An Australian journalist has testified about police brutality at a US congressional committee after she was caught in the violent crossfire during protests last month over the death of George Floyd.
7 News US correspondent Amelia Brace was called to give evidence about police actions during what started as a peaceful protest outside the White House.
The protest turned vicious after US President Donald Trump made a controversial national address and walked to a church for a photo opportunity after authorities dispersed protesters with tear gas and rubber bullets.
Brace and cameraman Tim Myers becoming caught in the crossfire. During the violence, an officer lashed out and punched Myers' equipment - an attack that was broadcast to viewers.
That response came as chaos erupted in the streets of Washington DC, set off by the death of George Floyd, an unarmed black man who died on May 25 after a police officer knelt on his neck for nine minutes. That chaos spread throughout the US in the days following Floyd's alleged murder, with widespread rioting and looting.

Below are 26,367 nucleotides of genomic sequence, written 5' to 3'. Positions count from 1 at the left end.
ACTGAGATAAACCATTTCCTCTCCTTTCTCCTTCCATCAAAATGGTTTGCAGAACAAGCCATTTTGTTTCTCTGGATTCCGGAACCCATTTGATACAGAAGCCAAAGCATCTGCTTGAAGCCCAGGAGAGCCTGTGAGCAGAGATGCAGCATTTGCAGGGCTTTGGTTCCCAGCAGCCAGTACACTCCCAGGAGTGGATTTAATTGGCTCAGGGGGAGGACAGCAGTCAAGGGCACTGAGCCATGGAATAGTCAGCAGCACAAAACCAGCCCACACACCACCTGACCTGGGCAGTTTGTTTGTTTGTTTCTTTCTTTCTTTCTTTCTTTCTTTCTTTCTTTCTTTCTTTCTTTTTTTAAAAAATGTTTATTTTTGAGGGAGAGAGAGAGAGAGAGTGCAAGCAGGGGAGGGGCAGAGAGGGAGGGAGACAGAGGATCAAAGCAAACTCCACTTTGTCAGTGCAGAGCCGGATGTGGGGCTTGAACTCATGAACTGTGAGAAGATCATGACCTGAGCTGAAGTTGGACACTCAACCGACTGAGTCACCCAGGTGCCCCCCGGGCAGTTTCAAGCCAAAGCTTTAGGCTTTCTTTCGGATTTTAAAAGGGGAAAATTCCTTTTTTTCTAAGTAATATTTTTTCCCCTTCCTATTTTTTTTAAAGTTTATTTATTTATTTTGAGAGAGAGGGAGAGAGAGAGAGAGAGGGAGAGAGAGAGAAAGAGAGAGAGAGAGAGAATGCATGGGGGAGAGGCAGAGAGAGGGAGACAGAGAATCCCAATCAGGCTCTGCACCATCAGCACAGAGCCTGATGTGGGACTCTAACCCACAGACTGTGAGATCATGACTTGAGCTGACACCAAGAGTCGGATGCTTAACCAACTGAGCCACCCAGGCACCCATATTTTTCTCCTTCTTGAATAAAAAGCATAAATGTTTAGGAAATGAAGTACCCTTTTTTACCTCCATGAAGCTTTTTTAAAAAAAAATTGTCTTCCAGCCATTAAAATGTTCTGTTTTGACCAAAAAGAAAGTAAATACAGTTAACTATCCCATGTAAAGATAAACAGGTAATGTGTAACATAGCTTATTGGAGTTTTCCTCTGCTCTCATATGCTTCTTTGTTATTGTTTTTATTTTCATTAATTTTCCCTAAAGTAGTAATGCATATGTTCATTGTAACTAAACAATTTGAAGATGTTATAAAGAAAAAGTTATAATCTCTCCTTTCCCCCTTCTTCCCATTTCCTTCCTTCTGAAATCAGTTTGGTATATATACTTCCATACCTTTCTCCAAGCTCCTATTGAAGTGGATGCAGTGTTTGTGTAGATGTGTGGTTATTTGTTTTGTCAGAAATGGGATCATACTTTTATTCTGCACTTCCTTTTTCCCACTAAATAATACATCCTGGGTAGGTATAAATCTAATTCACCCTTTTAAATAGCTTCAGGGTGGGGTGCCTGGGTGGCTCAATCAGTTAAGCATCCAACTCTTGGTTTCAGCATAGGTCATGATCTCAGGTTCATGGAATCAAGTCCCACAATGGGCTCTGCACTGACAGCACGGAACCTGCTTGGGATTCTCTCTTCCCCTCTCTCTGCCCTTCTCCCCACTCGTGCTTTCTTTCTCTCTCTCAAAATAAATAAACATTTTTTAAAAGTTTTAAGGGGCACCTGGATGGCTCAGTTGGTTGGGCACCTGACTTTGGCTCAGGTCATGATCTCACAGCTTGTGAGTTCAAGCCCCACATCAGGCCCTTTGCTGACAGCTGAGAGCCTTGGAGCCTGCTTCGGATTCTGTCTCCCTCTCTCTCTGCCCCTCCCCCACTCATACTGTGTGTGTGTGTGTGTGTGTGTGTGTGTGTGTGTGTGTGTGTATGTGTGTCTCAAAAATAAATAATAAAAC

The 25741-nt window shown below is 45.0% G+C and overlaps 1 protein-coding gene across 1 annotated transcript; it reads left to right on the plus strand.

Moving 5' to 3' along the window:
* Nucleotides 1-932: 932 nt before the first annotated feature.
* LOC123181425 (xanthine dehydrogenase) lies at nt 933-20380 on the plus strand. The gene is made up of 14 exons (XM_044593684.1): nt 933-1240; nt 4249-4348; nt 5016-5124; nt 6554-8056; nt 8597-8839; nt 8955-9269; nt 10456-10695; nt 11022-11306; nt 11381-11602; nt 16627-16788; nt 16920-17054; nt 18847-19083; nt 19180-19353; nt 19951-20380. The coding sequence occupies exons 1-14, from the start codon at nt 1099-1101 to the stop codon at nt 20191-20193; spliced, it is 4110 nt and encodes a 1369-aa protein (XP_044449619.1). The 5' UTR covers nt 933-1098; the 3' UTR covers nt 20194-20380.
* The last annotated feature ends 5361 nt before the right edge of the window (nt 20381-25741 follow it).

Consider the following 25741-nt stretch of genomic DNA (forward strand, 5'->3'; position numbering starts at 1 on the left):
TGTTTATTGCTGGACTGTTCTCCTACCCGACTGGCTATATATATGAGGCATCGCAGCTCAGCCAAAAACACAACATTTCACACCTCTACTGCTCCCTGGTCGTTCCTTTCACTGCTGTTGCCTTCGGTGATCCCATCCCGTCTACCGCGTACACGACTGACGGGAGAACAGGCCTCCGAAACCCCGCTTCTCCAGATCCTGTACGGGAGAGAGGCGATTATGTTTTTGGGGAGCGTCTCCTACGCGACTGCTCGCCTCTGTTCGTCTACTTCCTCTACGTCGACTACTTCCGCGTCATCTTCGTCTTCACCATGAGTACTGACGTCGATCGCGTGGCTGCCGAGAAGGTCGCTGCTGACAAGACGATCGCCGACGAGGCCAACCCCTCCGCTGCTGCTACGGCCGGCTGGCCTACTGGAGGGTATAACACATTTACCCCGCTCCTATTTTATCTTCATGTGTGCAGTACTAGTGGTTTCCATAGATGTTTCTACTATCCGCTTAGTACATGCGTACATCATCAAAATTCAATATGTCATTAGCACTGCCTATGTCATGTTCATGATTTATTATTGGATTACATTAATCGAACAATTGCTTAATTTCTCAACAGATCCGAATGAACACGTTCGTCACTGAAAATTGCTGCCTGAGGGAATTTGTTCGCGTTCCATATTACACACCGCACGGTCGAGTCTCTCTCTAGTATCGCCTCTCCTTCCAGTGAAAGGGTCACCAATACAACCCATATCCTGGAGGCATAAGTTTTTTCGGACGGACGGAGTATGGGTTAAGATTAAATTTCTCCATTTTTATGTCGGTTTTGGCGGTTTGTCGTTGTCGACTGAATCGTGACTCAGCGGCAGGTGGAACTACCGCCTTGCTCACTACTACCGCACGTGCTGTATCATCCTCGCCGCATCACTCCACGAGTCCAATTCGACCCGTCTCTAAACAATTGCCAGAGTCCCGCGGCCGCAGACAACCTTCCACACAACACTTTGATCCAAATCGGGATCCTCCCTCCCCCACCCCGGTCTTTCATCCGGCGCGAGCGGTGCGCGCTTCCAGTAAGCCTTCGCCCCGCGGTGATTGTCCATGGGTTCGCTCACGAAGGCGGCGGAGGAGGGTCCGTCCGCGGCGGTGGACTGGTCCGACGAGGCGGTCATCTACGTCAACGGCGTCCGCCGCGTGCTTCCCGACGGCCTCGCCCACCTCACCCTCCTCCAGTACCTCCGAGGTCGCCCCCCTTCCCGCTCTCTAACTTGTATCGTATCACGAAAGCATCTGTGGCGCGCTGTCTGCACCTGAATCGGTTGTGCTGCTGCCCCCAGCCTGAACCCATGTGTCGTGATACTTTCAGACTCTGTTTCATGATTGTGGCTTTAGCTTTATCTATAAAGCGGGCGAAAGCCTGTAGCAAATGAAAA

Brace said on Monday many journalists were "shocked" at what they had seen in recent weeks.
"Journalists have been attacked, beaten, and detained just for doing their jobs," Brace told the committee.
"Covering protests does carry unavoidable risk, but the media's role is essential.
"We don't just have a right to be there, we have an obligation," Brace said, as reported by USA Today.
Footage from the incident showed an officer violently throwing his riot shield at Myers, while another officer strikes Brace across the face with a baton.
"It is crucial to democracy that journalists be allowed to do their job freely and safely," she testified.
"And that is certainly something we should expect in the world's greatest democracy."